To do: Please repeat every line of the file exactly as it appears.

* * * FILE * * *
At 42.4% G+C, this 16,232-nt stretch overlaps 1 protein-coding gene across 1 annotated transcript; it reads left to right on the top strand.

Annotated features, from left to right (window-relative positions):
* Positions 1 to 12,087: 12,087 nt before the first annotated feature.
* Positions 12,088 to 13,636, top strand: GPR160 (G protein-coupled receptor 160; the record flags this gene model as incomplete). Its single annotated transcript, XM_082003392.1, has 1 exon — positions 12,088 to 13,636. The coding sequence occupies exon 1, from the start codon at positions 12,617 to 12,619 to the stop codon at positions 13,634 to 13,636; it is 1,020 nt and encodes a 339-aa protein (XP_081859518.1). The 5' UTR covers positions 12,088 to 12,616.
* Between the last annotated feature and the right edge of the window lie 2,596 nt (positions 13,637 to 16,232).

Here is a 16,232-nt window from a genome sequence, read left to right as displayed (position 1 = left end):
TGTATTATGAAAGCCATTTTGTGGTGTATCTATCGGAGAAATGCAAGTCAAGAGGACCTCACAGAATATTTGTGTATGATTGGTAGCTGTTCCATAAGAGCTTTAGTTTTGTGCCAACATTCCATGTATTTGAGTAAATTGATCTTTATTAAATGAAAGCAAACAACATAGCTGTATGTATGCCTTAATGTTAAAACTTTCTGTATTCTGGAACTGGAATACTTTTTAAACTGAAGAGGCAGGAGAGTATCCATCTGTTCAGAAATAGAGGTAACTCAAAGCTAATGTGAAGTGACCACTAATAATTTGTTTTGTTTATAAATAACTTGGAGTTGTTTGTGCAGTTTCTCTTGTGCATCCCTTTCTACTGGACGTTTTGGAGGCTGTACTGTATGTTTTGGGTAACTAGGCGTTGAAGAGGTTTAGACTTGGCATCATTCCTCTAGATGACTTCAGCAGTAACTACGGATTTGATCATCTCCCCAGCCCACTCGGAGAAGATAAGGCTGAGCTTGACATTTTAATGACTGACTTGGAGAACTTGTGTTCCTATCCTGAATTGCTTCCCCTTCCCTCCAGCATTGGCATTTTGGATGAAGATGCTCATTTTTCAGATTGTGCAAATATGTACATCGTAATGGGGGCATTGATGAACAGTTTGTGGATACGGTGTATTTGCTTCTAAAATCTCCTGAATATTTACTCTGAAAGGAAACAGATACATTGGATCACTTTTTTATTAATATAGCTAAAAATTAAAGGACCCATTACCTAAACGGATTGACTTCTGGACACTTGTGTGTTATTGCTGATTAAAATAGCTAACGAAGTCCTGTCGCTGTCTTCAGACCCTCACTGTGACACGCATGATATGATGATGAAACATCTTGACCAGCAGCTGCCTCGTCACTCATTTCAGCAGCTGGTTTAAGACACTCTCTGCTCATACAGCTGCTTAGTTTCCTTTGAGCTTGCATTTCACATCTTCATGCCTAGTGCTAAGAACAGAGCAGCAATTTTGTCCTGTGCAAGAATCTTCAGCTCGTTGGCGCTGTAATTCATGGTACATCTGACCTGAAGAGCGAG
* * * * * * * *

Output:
At 42.4% G+C, this 16,232-nt stretch overlaps 1 protein-coding gene across 1 annotated transcript; it reads left to right on the top strand.

Annotated features, from left to right (window-relative positions):
* Positions 1 to 12,087: 12,087 nt before the first annotated feature.
* Positions 12,088 to 13,636, top strand: GPR160 (G protein-coupled receptor 160; the record flags this gene model as incomplete). Its single annotated transcript, XM_082003392.1, has 1 exon — positions 12,088 to 13,636. The coding sequence occupies exon 1, from the start codon at positions 12,617 to 12,619 to the stop codon at positions 13,634 to 13,636; it is 1,020 nt and encodes a 339-aa protein (XP_081859518.1). The 5' UTR covers positions 12,088 to 12,616.
* Between the last annotated feature and the right edge of the window lie 2,596 nt (positions 13,637 to 16,232).

Here is a 16,232-nt window from a genome sequence, read left to right as displayed (position 1 = left end):
TGTATTATGAAAGCCATTTTGTGGTGTATCTATCGGAGAAATGCAAGTCAAGAGGACCTCACAGAATATTTGTGTATGATTGGTAGCTGTTCCATAAGAGCTTTAGTTTTGTGCCAACATTCCATGTATTTGAGTAAATTGATCTTTATTAAATGAAAGCAAACAACATAGCTGTATGTATGCCTTAATGTTAAAACTTTCTGTATTCTGGAACTGGAATACTTTTTAAACTGAAGAGGCAGGAGAGTATCCATCTGTTCAGAAATAGAGGTAACTCAAAGCTAATGTGAAGTGACCACTAATAATTTGTTTTGTTTATAAATAACTTGGAGTTGTTTGTGCAGTTTCTCTTGTGCATCCCTTTCTACTGGACGTTTTGGAGGCTGTACTGTATGTTTTGGGTAACTAGGCGTTGAAGAGGTTTAGACTTGGCATCATTCCTCTAGATGACTTCAGCAGTAACTACGGATTTGATCATCTCCCCAGCCCACTCGGAGAAGATAAGGCTGAGCTTGACATTTTAATGACTGACTTGGAGAACTTGTGTTCCTATCCTGAATTGCTTCCCCTTCCCTCCAGCATTGGCATTTTGGATGAAGATGCTCATTTTTCAGATTGTGCAAATATGTACATCGTAATGGGGGCATTGATGAACAGTTTGTGGATACGGTGTATTTGCTTCTAAAATCTCCTGAATATTTACTCTGAAAGGAAACAGATACATTGGATCACTTTTTTATTAATATAGCTAAAAATTAAAGGACCCATTACCTAAACGGATTGACTTCTGGACACTTGTGTGTTATTGCTGATTAAAATAGCTAACGAAGTCCTGTCGCTGTCTTCAGACCCTCACTGTGACACGCATGATATGATGATGAAACATCTTGACCAGCAGCTGCCTCGTCACTCATTTCAGCAGCTGGTTTAAGACACTCTCTGCTCATACAGCTGCTTAGTTTCCTTTGAGCTTGCATTTCACATCTTCATGCCTAGTGCTAAGAACAGAGCAGCAATTTTGTCCTGTGCAAGAATCTTCAGCTCGTTGGCGCTGTAATTCATGGTACATCTGACCTGAAGAGCGAG